Many 1967-72 Spitting Incidents Are Documented in the Press.

Hundreds of Vietnam-era veterans have publicly claimed in recent decades that they were spat on by citizens or anti-war protesters because of their military status, either before they went to Vietnam, when they were on leave, or after their returned from overseas. Yet several journalists and at least one scholar, sociologist Jerry Lembcke of Holy Cross, think that such things never happened, that they are an “urban legend.” Lembcke claims: “Stories of spat-upon Vietnam veterans are bogus.”

In a 1998 NYU Press book, The Spitting Image; a 1999 scholarly conference paper of the same name; and two op-eds, Lembcke spins an elaborate tale to support his view. In this post I’ll take up just a few of Lembcke’s arguments (I’ll have much more on spitting over the next week):

[1] “For a book I wrote in 1998 I looked back to the time when the spit was supposedly flying, the late 1960s and early 1970s. I found nothing. No news reports or even claims that someone was being spat on.

[2] The stories started appearing about 1980.

[3] Stories about arriving back from Vietnam into San Francisco and Los Angeles “are implausible,” and one of the storytellers lacks “credulity.” According to Lembcke, “no returning soldiers landed at San Francisco Airport,” and “GIs landed at military airbases, not civilian airports, and protesters could not have gotten onto the bases and anywhere near deplaning troops.”

[4] “Many tellers of the spitting tales identify the culprits as girls, a curious quality to the stories that gives away their gendered subtext.”

“One clue is that many of the stories have it that it was women or young girls who were the spitters. Students of gender behavior are usually quick to point out that girls do not spit, at least not as a form of communication. That being the case, it seems all the more significant that defeated male warriors would make a point of giving the spitters a gender. One has to consider that the loss of war equates in the culture with a loss of manhood. Coupled with the tendency to alibi for defeat on the battle field, it is understandable that men might have fantasies involving hostility from women.”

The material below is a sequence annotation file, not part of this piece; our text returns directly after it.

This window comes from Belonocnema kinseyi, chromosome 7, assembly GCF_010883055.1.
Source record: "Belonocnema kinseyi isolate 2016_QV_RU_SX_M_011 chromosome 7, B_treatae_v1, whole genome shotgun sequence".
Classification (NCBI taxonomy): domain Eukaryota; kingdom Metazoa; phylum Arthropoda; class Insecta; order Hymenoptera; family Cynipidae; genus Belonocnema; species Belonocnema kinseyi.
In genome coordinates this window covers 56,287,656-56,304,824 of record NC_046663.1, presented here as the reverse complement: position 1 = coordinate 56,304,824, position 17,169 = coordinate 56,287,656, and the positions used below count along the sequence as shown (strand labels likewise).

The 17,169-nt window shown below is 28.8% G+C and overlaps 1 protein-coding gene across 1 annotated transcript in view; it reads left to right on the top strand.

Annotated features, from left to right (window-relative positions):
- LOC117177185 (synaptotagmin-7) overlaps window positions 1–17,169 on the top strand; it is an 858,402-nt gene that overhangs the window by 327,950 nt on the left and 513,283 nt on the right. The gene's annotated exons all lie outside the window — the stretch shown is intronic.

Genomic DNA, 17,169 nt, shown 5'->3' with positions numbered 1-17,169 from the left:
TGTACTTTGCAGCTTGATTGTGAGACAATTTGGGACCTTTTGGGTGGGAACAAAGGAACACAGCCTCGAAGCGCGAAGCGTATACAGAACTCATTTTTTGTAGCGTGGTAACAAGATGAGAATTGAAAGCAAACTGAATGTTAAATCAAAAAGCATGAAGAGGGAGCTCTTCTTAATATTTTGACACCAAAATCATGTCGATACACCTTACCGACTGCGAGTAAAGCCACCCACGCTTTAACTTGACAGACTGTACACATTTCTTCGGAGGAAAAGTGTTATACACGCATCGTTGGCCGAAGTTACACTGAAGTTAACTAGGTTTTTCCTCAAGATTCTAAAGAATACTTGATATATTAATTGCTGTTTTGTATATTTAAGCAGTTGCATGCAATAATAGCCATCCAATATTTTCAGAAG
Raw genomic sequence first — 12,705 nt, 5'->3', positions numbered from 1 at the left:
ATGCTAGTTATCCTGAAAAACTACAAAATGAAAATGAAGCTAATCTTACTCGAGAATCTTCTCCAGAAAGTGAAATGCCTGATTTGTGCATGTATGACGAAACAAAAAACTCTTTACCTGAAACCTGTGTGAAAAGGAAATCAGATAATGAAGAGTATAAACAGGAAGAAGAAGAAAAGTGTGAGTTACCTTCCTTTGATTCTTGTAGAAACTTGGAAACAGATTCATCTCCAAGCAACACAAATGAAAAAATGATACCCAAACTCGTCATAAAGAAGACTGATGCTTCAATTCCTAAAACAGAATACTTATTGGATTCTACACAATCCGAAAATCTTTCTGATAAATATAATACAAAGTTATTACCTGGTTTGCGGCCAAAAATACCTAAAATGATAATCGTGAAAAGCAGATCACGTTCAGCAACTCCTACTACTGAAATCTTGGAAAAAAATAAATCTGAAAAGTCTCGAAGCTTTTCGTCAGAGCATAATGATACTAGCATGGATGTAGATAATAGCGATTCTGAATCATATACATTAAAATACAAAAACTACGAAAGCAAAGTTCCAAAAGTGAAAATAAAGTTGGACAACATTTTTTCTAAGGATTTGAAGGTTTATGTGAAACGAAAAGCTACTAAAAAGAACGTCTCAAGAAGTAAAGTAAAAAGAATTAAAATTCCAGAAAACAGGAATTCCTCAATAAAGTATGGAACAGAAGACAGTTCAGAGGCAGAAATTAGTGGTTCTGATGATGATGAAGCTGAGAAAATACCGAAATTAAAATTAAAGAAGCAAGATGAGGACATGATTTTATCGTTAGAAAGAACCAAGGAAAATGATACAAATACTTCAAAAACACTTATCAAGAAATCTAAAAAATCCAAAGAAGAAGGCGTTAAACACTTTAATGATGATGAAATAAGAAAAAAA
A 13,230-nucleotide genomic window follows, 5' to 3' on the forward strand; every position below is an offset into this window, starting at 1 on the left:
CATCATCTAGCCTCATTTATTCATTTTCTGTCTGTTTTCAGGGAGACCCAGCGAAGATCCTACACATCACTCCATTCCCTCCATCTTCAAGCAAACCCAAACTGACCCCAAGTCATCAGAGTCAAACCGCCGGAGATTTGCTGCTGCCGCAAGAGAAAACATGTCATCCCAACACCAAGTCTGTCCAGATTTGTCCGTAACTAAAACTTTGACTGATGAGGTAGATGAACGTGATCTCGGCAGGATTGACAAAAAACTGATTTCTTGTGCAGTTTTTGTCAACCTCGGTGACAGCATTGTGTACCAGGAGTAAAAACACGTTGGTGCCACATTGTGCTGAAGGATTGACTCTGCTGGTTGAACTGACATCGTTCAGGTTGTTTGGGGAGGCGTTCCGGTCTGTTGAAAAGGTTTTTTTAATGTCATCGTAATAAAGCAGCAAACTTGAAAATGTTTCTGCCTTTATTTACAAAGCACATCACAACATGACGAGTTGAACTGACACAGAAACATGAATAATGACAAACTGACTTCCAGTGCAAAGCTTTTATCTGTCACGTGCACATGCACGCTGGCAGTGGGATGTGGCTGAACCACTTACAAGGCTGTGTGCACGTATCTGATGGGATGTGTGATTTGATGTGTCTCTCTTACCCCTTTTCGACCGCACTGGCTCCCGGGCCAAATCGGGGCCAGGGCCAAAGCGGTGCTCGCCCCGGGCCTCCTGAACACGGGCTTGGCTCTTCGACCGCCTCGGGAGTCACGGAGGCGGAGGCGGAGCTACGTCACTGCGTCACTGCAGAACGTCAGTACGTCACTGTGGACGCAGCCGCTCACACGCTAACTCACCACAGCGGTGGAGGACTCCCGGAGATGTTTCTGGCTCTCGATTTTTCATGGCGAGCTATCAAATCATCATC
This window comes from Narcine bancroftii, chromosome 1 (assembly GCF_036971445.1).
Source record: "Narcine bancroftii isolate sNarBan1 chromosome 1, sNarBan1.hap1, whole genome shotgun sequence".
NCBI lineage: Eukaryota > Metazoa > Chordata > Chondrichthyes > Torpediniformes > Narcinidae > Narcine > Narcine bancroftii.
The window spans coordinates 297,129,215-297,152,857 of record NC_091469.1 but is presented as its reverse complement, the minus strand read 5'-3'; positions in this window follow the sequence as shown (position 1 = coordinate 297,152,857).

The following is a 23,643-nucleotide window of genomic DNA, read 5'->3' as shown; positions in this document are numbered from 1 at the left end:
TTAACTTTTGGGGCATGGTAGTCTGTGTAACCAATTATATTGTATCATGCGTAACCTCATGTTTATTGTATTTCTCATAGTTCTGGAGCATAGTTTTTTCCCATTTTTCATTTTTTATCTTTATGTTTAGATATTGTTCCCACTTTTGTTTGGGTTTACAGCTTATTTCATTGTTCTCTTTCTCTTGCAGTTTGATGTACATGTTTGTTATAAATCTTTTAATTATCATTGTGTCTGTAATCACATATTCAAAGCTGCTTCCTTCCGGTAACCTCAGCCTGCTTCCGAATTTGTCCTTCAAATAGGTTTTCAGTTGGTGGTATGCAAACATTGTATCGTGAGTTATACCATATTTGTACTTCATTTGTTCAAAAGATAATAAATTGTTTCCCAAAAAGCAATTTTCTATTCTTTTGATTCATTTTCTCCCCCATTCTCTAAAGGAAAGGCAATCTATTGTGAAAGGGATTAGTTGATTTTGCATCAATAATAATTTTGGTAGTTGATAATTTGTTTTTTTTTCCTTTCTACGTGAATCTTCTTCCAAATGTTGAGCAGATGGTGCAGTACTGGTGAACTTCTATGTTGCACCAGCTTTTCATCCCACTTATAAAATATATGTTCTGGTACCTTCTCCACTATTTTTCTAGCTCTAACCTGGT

The element of spit in the coming-home stories of veterans who feel betrayed reveals a binary, man-nature dichotomy that lies at the heart of our understandings of human existence. . . . Subconsciously, the individual feels a primal connection with the warmth and dampness of that in utero existence, and perhaps even desires to return to it, while consciously recognizing that life itself depends upon successful separation from the safety and comfort of that watery world. . . . The idiom of wetness in myth is also gendered in ways that help us understand why the stories of spat-upon veterans frequently tell of women or girls doing the spitting.”

I have been looking into these and other claims by Lembcke and they appear to hold about as much water as do his notions about a primal (wet) unconscious.

It is surprising that, without his having done an exhaustive review of published sources in the late 1960s and early 1970s, Lembcke would manufacture such a speculative argument, essentially treating hundreds of eyewitnesses as victims of “false memory” (at best).



Contrary to Lembcke’s claims, I quite easily found many accounts published in the 1967-1972 period claiming spitting on servicemen.

UPDATE: I just saw that Jerry Lembcke was kind enough to respond here. Next week I should have time to answer (if an answer is needed), though on a quick read, there appears to be nothing earth-shattering in his response.

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